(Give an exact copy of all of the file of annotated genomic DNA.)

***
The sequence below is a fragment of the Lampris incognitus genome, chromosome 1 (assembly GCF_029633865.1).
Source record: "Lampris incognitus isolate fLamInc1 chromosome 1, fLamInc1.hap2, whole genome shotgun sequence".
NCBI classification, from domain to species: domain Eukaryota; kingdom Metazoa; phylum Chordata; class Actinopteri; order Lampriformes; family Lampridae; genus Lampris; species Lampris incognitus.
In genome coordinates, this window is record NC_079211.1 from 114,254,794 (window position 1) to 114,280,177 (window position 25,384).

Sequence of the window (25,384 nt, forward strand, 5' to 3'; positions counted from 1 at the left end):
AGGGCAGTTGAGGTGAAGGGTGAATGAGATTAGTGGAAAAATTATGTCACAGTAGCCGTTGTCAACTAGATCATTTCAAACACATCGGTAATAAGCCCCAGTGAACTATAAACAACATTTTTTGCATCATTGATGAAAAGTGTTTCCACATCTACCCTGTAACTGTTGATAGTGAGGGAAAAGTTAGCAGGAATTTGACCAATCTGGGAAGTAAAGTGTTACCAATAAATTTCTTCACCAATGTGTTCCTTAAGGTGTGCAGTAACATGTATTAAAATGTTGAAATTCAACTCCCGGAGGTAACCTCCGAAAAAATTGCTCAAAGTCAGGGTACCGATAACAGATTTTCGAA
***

The sequence below is a fragment of the Lampris incognitus genome, chromosome 1 (assembly GCF_029633865.1).
Source record: "Lampris incognitus isolate fLamInc1 chromosome 1, fLamInc1.hap2, whole genome shotgun sequence".
NCBI classification, from domain to species: domain Eukaryota; kingdom Metazoa; phylum Chordata; class Actinopteri; order Lampriformes; family Lampridae; genus Lampris; species Lampris incognitus.
In genome coordinates, this window is record NC_079211.1 from 114,254,794 (window position 1) to 114,280,177 (window position 25,384).

Sequence of the window (25,384 nt, forward strand, 5' to 3'; positions counted from 1 at the left end):
AGGGCAGTTGAGGTGAAGGGTGAATGAGATTAGTGGAAAAATTATGTCACAGTAGCCGTTGTCAACTAGATCATTTCAAACACATCGGTAATAAGCCCCAGTGAACTATAAACAACATTTTTTGCATCATTGATGAAAAGTGTTTCCACATCTACCCTGTAACTGTTGATAGTGAGGGAAAAGTTAGCAGGAATTTGACCAATCTGGGAAGTAAAGTGTTACCAATAAATTTCTTCACCAATGTGTTCCTTAAGGTGTGCAGTAACATGTATTAAAATGTTGAAATTCAACTCCCGGAGGTAACCTCCGAAAAAATTGCTCAAAGTCAGGGTACCGATAACAGATTTTCGAA